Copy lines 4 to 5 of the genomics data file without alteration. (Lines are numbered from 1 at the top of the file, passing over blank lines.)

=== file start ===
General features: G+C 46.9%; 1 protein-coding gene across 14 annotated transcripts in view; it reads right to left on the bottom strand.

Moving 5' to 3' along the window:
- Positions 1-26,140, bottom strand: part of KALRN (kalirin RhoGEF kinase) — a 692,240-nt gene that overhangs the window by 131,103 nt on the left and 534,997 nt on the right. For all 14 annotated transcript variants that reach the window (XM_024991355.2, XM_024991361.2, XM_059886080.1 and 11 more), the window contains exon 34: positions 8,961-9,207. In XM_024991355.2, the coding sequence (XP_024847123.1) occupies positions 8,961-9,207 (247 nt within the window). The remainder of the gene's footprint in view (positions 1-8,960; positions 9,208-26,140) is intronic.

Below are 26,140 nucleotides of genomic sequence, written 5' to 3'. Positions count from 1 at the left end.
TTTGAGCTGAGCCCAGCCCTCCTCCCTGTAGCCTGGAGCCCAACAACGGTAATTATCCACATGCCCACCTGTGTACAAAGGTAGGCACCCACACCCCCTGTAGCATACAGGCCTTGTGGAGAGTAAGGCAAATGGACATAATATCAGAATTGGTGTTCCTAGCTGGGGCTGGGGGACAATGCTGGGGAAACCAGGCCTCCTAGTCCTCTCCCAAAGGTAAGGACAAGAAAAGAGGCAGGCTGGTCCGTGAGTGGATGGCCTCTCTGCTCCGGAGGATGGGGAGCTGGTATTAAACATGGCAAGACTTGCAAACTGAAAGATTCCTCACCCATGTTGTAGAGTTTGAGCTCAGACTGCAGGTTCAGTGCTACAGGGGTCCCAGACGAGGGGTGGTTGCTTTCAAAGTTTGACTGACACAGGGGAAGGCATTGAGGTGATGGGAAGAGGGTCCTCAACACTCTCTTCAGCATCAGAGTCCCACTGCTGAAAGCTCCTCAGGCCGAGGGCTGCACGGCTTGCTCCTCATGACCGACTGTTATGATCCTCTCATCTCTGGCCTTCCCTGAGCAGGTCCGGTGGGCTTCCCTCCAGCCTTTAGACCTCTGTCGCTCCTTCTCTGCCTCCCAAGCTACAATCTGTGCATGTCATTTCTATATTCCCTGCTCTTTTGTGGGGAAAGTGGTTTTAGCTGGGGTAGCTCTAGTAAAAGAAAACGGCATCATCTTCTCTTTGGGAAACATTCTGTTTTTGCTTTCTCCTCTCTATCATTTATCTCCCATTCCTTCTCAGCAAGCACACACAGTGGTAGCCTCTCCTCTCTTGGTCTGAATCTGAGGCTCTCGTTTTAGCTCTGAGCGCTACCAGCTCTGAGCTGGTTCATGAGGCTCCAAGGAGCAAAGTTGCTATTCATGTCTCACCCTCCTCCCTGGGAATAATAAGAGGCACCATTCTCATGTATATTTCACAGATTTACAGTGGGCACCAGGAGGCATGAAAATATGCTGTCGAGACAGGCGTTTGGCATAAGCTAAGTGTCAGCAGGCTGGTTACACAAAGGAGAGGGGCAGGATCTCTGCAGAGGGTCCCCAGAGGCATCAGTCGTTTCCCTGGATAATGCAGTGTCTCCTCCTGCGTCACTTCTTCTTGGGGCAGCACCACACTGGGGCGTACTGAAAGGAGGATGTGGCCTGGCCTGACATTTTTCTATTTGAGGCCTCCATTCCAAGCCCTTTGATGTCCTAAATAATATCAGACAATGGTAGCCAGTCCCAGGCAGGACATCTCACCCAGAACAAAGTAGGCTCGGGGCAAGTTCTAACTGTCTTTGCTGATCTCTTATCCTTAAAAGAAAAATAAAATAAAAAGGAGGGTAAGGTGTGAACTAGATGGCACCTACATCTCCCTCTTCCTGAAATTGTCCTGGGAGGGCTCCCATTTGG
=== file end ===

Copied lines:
Below are 26,140 nucleotides of genomic sequence, written 5' to 3'. Positions count from 1 at the left end.
TTTGAGCTGAGCCCAGCCCTCCTCCCTGTAGCCTGGAGCCCAACAACGGTAATTATCCACATGCCCACCTGTGTACAAAGGTAGGCACCCACACCCCCTGTAGCATACAGGCCTTGTGGAGAGTAAGGCAAATGGACATAATATCAGAATTGGTGTTCCTAGCTGGGGCTGGGGGACAATGCTGGGGAAACCAGGCCTCCTAGTCCTCTCCCAAAGGTAAGGACAAGAAAAGAGGCAGGCTGGTCCGTGAGTGGATGGCCTCTCTGCTCCGGAGGATGGGGAGCTGGTATTAAACATGGCAAGACTTGCAAACTGAAAGATTCCTCACCCATGTTGTAGAGTTTGAGCTCAGACTGCAGGTTCAGTGCTACAGGGGTCCCAGACGAGGGGTGGTTGCTTTCAAAGTTTGACTGACACAGGGGAAGGCATTGAGGTGATGGGAAGAGGGTCCTCAACACTCTCTTCAGCATCAGAGTCCCACTGCTGAAAGCTCCTCAGGCCGAGGGCTGCACGGCTTGCTCCTCATGACCGACTGTTATGATCCTCTCATCTCTGGCCTTCCCTGAGCAGGTCCGGTGGGCTTCCCTCCAGCCTTTAGACCTCTGTCGCTCCTTCTCTGCCTCCCAAGCTACAATCTGTGCATGTCATTTCTATATTCCCTGCTCTTTTGTGGGGAAAGTGGTTTTAGCTGGGGTAGCTCTAGTAAAAGAAAACGGCATCATCTTCTCTTTGGGAAACATTCTGTTTTTGCTTTCTCCTCTCTATCATTTATCTCCCATTCCTTCTCAGCAAGCACACACAGTGGTAGCCTCTCCTCTCTTGGTCTGAATCTGAGGCTCTCGTTTTAGCTCTGAGCGCTACCAGCTCTGAGCTGGTTCATGAGGCTCCAAGGAGCAAAGTTGCTATTCATGTCTCACCCTCCTCCCTGGGAATAATAAGAGGCACCATTCTCATGTATATTTCACAGATTTACAGTGGGCACCAGGAGGCATGAAAATATGCTGTCGAGACAGGCGTTTGGCATAAGCTAAGTGTCAGCAGGCTGGTTACACAAAGGAGAGGGGCAGGATCTCTGCAGAGGGTCCCCAGAGGCATCAGTCGTTTCCCTGGATAATGCAGTGTCTCCTCCTGCGTCACTTCTTCTTGGGGCAGCACCACACTGGGGCGTACTGAAAGGAGGATGTGGCCTGGCCTGACATTTTTCTATTTGAGGCCTCCATTCCAAGCCCTTTGATGTCCTAAATAATATCAGACAATGGTAGCCAGTCCCAGGCAGGACATCTCACCCAGAACAAAGTAGGCTCGGGGCAAGTTCTAACTGTCTTTGCTGATCTCTTATCCTTAAAAGAAAAATAAAATAAAAAGGAGGGTAAGGTGTGAACTAGATGGCACCTACATCTCCCTCTTCCTGAAATTGTCCTGGGAGGGCTCCCATTTGG